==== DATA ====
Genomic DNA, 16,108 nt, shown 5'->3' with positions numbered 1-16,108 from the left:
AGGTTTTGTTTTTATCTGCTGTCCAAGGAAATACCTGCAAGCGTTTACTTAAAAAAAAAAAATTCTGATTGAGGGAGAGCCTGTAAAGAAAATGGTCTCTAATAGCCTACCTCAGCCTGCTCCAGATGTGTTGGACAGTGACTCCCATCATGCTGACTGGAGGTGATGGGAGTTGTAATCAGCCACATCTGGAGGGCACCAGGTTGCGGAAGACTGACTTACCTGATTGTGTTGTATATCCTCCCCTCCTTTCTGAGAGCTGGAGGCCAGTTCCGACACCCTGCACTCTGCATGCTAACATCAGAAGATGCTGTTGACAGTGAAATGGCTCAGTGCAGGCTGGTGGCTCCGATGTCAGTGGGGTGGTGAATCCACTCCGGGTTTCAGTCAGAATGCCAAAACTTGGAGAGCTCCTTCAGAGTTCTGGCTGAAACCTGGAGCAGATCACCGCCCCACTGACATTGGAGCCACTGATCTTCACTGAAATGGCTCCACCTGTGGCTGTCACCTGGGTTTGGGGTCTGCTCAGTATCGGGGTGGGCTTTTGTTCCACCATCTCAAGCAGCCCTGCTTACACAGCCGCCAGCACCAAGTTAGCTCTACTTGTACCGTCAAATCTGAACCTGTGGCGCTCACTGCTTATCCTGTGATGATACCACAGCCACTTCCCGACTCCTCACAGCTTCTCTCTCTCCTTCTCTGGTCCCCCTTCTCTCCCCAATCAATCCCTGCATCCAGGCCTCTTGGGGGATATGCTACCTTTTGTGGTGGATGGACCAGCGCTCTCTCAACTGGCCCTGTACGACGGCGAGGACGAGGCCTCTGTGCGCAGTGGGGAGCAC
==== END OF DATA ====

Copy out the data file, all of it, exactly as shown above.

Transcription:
Genomic DNA, 16,108 nt, shown 5'->3' with positions numbered 1-16,108 from the left:
AGGTTTTGTTTTTATCTGCTGTCCAAGGAAATACCTGCAAGCGTTTACTTAAAAAAAAAAAATTCTGATTGAGGGAGAGCCTGTAAAGAAAATGGTCTCTAATAGCCTACCTCAGCCTGCTCCAGATGTGTTGGACAGTGACTCCCATCATGCTGACTGGAGGTGATGGGAGTTGTAATCAGCCACATCTGGAGGGCACCAGGTTGCGGAAGACTGACTTACCTGATTGTGTTGTATATCCTCCCCTCCTTTCTGAGAGCTGGAGGCCAGTTCCGACACCCTGCACTCTGCATGCTAACATCAGAAGATGCTGTTGACAGTGAAATGGCTCAGTGCAGGCTGGTGGCTCCGATGTCAGTGGGGTGGTGAATCCACTCCGGGTTTCAGTCAGAATGCCAAAACTTGGAGAGCTCCTTCAGAGTTCTGGCTGAAACCTGGAGCAGATCACCGCCCCACTGACATTGGAGCCACTGATCTTCACTGAAATGGCTCCACCTGTGGCTGTCACCTGGGTTTGGGGTCTGCTCAGTATCGGGGTGGGCTTTTGTTCCACCATCTCAAGCAGCCCTGCTTACACAGCCGCCAGCACCAAGTTAGCTCTACTTGTACCGTCAAATCTGAACCTGTGGCGCTCACTGCTTATCCTGTGATGATACCACAGCCACTTCCCGACTCCTCACAGCTTCTCTCTCTCCTTCTCTGGTCCCCCTTCTCTCCCCAATCAATCCCTGCATCCAGGCCTCTTGGGGGATATGCTACCTTTTGTGGTGGATGGACCAGCGCTCTCTCAACTGGCCCTGTACGACGGCGAGGACGAGGCCTCTGTGCGCAGTGGGGAGCAC